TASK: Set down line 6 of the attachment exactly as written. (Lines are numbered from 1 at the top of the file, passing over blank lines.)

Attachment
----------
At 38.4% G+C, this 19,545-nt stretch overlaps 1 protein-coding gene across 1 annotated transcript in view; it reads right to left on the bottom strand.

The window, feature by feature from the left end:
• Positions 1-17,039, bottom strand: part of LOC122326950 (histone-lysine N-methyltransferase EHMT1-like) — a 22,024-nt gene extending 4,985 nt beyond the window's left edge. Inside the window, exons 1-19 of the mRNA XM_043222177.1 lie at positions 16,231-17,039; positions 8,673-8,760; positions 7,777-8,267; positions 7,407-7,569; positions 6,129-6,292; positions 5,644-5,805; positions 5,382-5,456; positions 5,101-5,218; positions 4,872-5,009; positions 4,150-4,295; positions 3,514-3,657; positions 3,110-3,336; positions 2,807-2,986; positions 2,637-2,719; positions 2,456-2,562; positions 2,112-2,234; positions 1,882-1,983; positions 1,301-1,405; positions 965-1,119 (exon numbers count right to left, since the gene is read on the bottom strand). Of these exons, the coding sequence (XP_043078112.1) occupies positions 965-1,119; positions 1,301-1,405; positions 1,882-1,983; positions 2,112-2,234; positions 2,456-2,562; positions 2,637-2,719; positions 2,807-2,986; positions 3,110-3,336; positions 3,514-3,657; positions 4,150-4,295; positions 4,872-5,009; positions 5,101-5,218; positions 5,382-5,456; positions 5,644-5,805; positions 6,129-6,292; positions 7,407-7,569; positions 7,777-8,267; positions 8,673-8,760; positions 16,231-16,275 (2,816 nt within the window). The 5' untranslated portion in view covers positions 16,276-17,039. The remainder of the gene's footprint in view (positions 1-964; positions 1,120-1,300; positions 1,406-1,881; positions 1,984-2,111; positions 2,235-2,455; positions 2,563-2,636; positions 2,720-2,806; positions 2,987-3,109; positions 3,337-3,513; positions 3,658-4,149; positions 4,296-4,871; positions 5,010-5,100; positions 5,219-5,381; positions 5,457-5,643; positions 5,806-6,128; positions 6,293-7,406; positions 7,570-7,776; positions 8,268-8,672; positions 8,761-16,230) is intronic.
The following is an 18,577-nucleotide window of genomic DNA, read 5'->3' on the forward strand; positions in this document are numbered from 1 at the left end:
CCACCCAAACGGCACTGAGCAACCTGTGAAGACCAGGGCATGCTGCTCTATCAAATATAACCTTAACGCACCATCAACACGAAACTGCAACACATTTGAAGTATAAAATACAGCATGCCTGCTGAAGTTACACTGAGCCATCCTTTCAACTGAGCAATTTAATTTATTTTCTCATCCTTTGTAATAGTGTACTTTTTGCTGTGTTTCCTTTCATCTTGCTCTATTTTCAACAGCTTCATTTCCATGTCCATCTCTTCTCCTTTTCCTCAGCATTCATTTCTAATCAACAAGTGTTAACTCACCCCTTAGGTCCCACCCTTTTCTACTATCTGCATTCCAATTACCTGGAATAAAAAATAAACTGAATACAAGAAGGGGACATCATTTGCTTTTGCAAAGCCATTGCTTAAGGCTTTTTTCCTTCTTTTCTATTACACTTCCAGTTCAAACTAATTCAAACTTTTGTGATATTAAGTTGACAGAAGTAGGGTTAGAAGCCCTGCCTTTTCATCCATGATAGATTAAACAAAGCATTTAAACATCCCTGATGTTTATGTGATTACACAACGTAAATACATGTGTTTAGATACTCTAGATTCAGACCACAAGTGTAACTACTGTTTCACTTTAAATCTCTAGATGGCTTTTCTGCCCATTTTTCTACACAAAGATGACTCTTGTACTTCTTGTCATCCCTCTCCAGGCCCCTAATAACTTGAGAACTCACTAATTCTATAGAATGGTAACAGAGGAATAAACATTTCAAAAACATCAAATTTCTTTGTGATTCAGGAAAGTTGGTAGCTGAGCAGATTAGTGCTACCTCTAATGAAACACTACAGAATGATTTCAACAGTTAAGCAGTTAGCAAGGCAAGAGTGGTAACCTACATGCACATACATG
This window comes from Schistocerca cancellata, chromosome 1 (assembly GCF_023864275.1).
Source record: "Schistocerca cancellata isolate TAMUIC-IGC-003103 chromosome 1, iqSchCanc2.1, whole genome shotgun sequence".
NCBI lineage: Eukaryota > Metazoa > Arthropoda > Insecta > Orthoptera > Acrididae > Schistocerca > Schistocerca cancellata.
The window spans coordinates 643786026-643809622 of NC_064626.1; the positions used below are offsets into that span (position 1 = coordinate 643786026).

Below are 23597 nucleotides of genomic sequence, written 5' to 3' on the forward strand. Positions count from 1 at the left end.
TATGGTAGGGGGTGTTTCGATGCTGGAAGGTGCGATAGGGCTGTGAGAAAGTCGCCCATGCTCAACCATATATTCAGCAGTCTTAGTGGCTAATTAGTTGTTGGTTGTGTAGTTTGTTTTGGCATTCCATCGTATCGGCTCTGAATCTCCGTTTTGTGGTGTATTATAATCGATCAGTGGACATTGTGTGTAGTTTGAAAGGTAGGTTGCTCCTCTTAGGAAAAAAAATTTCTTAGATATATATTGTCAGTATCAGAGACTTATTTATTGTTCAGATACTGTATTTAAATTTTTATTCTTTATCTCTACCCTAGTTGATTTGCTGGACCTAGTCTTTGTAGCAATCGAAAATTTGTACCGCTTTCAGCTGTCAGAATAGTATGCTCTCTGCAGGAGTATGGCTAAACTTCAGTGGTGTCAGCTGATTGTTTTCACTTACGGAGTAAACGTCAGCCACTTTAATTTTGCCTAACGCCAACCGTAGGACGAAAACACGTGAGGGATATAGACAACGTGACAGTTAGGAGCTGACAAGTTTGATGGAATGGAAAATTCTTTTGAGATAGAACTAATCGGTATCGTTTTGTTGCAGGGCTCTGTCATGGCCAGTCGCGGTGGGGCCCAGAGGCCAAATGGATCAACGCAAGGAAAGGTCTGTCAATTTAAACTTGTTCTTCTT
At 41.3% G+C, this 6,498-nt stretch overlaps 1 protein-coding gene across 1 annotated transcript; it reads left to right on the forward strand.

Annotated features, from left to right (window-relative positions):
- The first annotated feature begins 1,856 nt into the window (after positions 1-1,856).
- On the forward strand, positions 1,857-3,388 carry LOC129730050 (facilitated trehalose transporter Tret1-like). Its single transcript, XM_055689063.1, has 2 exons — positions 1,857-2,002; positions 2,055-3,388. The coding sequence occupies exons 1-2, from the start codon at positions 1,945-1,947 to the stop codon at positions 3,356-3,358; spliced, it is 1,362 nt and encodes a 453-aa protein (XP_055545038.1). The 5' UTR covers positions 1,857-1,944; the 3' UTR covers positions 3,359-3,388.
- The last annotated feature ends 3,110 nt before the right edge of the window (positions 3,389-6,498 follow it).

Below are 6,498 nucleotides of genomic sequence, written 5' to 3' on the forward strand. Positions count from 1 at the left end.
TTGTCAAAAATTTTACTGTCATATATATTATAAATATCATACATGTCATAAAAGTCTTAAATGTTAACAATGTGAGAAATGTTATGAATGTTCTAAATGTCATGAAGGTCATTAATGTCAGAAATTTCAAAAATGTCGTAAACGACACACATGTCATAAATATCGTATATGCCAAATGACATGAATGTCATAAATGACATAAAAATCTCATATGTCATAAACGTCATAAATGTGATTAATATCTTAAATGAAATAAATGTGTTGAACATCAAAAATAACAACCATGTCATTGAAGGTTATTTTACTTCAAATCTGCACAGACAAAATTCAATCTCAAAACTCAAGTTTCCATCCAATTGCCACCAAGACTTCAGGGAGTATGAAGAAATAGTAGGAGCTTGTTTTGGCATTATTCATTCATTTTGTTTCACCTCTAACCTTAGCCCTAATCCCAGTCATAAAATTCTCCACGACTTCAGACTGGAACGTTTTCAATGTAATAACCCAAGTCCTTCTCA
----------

This window comes from Schistocerca cancellata, chromosome 1 (assembly GCF_023864275.1).